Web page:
The Smart Meter Challenge: To Help Conserve Energy
California practically has the Oregon Trail running in reverse. The state is bogged down in a growing fight over the installing of smart meters. In the State's hot central valley, residents complained that the smart meters spiked their utility bills. In San Francisco, a small but vocal group have been arguing that the antennas are a potential health threat. People in Bolinas and Berkeley have been seen holding up signs declaring "ban the smart meters". Meanwhile, the town of Fairfax and Santa Cruz County are considering to ban the smart meters all together.
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Angry homeowners have accused the meters of gross inaccuracy, blaming them for monthly bills that almost doubled. At least 450 PG&E customers have filed formal complaints with the State Public Utility commission. California regulators have launch an independent investigation that will subject the devices to a battery of lab and field tests.
And it's not just California. In Texas, "hundreds" of customers in Oncor's service district are complaining that the smart meters are not accurate and are causing high energy bills. In Maryland, the Public Services Commission has denied a proposal by Baltimore Gas & Electric to install 1.36 million smart meters. The National Association of Regulatory Utility Commissioners supported the finding that the smart meter program may not be in the best interest of the customer.
Contributing to inaccurate power bills is one thing, but there is some evidence of other technical problems. The AMI-SEC Task Force has been working on developing security guidelines and best practices for the smart meter infrastructure. The Task Force is considering the potential problem of cross-site request forgery. Cross site request forgery allows a hacker to hijack cookies stored in a user's browser and obtain access to the users system. In other words, is a smart meters radio signal secure?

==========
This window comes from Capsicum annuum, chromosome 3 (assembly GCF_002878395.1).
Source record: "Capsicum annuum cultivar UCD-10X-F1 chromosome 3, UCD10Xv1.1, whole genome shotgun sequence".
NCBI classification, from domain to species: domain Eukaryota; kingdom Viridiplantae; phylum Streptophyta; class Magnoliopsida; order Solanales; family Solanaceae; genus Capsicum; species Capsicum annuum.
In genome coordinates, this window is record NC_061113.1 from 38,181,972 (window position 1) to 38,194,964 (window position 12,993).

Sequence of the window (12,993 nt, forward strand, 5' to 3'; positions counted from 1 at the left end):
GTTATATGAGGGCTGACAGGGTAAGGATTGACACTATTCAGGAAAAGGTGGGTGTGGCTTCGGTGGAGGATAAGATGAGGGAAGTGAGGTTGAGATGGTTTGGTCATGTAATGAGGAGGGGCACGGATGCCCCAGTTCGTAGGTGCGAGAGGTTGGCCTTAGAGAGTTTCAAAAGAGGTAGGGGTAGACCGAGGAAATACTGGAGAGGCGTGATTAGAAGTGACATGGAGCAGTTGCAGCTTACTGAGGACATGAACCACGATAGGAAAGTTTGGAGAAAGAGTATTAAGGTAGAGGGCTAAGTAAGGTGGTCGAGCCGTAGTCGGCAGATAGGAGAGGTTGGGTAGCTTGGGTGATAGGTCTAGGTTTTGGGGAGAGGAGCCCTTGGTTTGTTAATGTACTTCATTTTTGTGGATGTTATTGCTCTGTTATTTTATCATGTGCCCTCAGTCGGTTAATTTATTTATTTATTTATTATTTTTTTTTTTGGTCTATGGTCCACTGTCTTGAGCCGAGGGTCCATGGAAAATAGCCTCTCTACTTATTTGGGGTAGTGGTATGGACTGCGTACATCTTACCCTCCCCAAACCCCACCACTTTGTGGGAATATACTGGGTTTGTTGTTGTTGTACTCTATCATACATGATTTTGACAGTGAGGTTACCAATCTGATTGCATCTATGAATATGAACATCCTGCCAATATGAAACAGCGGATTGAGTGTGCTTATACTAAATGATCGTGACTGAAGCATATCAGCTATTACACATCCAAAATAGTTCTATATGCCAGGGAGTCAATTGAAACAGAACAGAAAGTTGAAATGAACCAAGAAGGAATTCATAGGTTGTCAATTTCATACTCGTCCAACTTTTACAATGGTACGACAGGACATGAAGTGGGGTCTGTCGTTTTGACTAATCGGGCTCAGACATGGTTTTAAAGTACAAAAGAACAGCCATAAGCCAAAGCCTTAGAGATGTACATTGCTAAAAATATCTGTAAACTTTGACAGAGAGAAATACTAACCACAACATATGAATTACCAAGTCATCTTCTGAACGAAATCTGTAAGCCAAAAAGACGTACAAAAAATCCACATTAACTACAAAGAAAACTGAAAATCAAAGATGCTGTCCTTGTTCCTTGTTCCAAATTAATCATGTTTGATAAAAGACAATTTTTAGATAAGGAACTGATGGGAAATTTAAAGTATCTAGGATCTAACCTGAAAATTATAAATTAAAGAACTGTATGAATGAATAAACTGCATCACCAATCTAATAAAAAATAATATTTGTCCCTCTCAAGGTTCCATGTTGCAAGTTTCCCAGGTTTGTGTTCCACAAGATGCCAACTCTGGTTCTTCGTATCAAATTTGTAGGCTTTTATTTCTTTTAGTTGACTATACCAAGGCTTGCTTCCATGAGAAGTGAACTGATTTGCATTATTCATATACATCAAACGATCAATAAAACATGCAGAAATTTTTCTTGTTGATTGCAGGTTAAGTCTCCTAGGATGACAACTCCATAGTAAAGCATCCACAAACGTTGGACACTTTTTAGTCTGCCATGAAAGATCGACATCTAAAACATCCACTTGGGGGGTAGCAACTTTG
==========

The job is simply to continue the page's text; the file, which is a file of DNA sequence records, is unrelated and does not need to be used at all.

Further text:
Seemingly lost in all the complaints and angry customers, is what the smart meter was designed to do. Very simply, it was designed to bring the delivery system into the 21st century. There are all kinds of tools, gadgets and services being developed that will manage a home's carbon footprint, control energy use and pinpoint energy hogs. The technology will be in place that will let your cell phone monitor your home's energy usage while you are on vacation in Brazil.
Pacific Gas & Electric has installed 6.7 million smart meters since 2007. That means millions of smart meters are doing just fine.
One PG&E customer reports that a smart meter was installed at his house several months ago and just last week began to let him monitor his electric usage on a PG&E website. Being a bit of a tech geek, he reports that he gets a little granular by charting his power usage hour-by-hour, pinpointing power spikes and seeing how lifestyle affects energy consumption. He learned that 21 days into his billing cycle he had used $11 worth of electricity and that his projected total bill will be between $15 and $20. He knows that his power usage peaks around 6 AM and again at 8 PM and that he is using slightly fewer kilowatts this year than the same time last year. He has been able to set up an email alert that notifies him if his electrical consumption kicks him into a higher rate tier.